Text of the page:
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      Acupuncture for biliary colic: a systematic review protocol

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          Biliary colic (BC) is a severe pain associated with nausea and vomiting, which is the most common symptom among the gallstone population. This protocol proposes a methodology for conducting a systematic review and meta-analysis that aims to assess the benefits and safety of acupuncture in patients with BC.

          Methods and analysis

          Clinical trials will be identified through nine databases from inception to December 2020, using Cochrane Central Register of Controlled Trials (CENTRAL), MEDLINE, Embase, Allied and Complementary Medicine Database (AMED), CINAHL, China National Knowledge Infrastructure (CNKI), Chinese Biomedical Literature Database (CBM), VIP Database and Wanfang Database. Search words will be used for the BC and acupuncture. The analysis would include randomised, controlled, clinical trials of adults with BC that were published in either Chinese or English. The primary outcome is to measure pain relief. Two or three reviewers should be in charge of study selection, data extraction and evaluating the risk of bias. RevMan software (V.5.4) will be used to perform the assessment of the risk of bias and data synthesis.

          Ethics and dissemination

          Ethics approval will not be required for this review, as it will only involve the collection of literature previously published. The results of this meta-analysis will be disseminated in a peer-reviewed journal or relevant conference, through publication.

          Trial registration number


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          Most cited references 29

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          The Cochrane Collaboration’s tool for assessing risk of bias in randomised trials

          Flaws in the design, conduct, analysis, and reporting of randomised trials can cause the effect of an intervention to be underestimated or overestimated. The Cochrane Collaboration’s tool for assessing risk of bias aims to make the process clearer and more accurate
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            GRADE: an emerging consensus on rating quality of evidence and strength of recommendations.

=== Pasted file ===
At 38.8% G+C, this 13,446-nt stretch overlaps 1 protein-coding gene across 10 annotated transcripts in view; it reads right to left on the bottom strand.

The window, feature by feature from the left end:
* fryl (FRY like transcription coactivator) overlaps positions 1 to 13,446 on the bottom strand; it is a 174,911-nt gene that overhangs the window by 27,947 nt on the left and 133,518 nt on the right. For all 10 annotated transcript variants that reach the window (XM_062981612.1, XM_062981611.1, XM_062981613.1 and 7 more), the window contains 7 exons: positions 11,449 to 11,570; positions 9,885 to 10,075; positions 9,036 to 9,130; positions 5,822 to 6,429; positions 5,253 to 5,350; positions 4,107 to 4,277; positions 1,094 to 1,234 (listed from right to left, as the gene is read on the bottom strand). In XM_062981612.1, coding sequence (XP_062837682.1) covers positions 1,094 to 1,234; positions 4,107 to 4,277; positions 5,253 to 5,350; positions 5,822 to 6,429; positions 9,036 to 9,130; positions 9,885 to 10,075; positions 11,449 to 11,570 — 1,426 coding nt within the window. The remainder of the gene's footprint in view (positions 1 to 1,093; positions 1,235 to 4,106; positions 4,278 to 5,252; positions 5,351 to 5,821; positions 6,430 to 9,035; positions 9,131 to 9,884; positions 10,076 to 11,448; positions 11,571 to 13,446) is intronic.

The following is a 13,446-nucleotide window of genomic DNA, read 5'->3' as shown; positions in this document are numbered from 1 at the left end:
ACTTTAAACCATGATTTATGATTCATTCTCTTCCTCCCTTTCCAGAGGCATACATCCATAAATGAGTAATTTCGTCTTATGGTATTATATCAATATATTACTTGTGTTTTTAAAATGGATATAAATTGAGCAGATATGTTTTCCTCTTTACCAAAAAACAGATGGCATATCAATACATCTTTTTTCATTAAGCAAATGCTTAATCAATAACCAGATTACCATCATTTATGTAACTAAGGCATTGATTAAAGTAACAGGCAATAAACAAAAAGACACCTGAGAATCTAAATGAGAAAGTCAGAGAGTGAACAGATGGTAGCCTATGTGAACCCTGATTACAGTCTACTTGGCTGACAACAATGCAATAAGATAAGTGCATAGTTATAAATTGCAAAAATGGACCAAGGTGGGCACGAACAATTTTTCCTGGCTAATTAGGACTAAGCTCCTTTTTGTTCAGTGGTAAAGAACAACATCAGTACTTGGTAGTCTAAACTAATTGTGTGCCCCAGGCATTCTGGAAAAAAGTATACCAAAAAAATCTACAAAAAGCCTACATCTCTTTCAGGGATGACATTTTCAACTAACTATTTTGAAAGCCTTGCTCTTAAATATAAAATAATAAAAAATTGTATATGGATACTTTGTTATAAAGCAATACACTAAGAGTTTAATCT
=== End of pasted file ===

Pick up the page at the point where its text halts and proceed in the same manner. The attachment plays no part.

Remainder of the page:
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              GRADE guidelines: a new series of articles in the Journal of Clinical Epidemiology.

              The "Grades of Recommendation, Assessment, Development, and Evaluation" (GRADE) approach provides guidance for rating quality of evidence and grading strength of recommendations in health care. It has important implications for those summarizing evidence for systematic reviews, health technology assessment, and clinical practice guidelines. GRADE provides a systematic and transparent framework for clarifying questions, determining the outcomes of interest, summarizing the evidence that addresses a question, and moving from the evidence to a recommendation or decision. Wide dissemination and use of the GRADE approach, with endorsement from more than 50 organizations worldwide, many highly influential (http://www.gradeworkinggroup.org/), attests to the importance of this work. This article introduces a 20-part series providing guidance for the use of GRADE methodology that will appear in the Journal of Clinical Epidemiology. Copyright © 2011 Elsevier Inc. All rights reserved.

                Author and article information

                BMJ Open
                BMJ Open
                BMJ Open
                BMJ Publishing Group (BMA House, Tavistock Square, London, WC1H 9JR )
                17 January 2021
                : 11
                : 1
                [1 ]departmentAcupuncture and Tuina School/The 3rd Teaching Hospital , Chengdu University of Traditional Chinese Medicine , Chengdu, China
                [2 ]departmentDepartment of General Surgery , The First Affiliated Hospital of Chengdu University of Traditional Chinese Medicine , Chengdu, China
                Author notes
                [Correspondence to ] Dr Ruirui Sun; sunruirui@ 123456cdutcm.edu.cn ; Dr Fanrong Liang; acuresearch@ 123456126.com

                NS, WZ and YZ are joint first authors.

                © Author(s) (or their employer(s)) 2021. Re-use permitted under CC BY-NC. No commercial re-use. See rights and permissions. Published by BMJ.

                This is an open access article distributed in accordance with the Creative Commons Attribution Non Commercial (CC BY-NC 4.0) license, which permits others to distribute, remix, adapt, build upon this work non-commercially, and license their derivative works on different terms, provided the original work is properly cited, appropriate credit is given, any changes made indicated, and the use is non-commercial. See:  http://creativecommons.org/licenses/by-nc/4.0/.

                Funded by: Special Project of “Central Government Guides Local Science and Technology Development“ in Sichuan Provincial Department of Science and Technology;
                Award ID: 2020ZYD046
                Complementary Medicine
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                complementary medicine, pain management, health & safety, clinical trials


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